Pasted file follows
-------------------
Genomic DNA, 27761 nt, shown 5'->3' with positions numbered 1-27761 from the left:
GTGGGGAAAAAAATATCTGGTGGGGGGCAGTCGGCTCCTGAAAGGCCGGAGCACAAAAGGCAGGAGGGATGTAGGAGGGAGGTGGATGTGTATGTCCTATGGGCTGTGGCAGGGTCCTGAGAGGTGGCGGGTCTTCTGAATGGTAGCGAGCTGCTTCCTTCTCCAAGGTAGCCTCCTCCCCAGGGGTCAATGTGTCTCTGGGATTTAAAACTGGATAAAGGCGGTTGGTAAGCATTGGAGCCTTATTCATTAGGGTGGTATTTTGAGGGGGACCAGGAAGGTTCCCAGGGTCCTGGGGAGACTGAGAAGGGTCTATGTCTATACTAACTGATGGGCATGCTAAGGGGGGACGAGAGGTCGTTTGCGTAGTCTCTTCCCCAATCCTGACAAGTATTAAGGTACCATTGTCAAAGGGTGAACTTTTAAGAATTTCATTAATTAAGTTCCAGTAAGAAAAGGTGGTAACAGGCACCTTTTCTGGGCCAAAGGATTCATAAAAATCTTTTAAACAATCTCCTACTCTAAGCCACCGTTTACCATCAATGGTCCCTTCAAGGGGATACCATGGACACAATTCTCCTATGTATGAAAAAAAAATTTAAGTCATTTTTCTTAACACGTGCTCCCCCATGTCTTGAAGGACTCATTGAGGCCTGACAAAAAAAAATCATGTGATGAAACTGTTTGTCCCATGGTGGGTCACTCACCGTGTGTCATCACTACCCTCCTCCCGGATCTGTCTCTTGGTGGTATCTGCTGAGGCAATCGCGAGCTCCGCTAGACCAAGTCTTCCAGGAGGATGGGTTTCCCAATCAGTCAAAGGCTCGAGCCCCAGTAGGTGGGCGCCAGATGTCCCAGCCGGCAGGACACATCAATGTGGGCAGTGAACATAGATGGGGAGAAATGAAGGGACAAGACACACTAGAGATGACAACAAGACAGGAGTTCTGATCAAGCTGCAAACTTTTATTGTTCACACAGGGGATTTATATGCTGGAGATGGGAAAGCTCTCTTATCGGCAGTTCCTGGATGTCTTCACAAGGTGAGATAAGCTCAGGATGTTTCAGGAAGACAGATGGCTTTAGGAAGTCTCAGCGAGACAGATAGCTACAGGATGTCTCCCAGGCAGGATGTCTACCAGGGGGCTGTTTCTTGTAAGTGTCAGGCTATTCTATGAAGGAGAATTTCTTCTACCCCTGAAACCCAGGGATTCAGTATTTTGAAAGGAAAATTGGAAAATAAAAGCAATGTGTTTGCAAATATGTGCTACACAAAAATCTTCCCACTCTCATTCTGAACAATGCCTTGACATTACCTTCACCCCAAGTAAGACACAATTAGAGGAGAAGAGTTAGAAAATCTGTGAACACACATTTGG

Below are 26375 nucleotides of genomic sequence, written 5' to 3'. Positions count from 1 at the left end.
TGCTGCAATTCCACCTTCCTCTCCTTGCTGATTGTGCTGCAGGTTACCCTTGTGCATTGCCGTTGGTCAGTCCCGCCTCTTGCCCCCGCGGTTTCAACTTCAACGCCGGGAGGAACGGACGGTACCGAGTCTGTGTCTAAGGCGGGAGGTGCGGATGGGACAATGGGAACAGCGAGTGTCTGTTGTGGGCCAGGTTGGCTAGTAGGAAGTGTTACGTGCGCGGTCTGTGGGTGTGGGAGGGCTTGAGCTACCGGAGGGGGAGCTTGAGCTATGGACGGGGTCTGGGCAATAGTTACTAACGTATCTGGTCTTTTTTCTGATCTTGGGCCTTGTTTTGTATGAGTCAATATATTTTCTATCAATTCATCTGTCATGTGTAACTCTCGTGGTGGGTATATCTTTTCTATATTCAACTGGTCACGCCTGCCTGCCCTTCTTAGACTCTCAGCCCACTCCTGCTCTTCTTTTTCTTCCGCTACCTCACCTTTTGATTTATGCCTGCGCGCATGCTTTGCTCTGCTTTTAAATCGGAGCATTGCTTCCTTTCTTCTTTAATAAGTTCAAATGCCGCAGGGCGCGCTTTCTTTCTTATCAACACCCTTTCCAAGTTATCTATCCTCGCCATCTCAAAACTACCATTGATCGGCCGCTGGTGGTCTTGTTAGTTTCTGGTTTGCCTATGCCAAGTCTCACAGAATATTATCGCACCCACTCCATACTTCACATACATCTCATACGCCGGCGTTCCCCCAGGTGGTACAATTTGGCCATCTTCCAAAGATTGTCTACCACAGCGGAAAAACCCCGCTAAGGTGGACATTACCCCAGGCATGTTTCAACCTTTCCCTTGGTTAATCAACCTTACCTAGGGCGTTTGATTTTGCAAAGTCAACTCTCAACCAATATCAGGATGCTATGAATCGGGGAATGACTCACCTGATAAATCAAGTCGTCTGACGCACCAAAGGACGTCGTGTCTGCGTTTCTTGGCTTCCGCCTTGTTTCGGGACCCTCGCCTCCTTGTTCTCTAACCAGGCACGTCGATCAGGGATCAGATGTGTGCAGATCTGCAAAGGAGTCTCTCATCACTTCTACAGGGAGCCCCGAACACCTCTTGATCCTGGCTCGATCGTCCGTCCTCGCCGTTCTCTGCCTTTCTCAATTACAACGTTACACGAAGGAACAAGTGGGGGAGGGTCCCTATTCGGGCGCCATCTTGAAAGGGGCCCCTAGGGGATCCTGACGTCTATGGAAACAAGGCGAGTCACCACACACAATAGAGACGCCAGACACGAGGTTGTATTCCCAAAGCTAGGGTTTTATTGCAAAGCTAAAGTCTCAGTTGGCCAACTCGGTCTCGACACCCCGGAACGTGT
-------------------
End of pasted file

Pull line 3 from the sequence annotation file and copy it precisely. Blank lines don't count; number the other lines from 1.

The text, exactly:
Below are 26375 nucleotides of genomic sequence, written 5' to 3'. Positions count from 1 at the left end.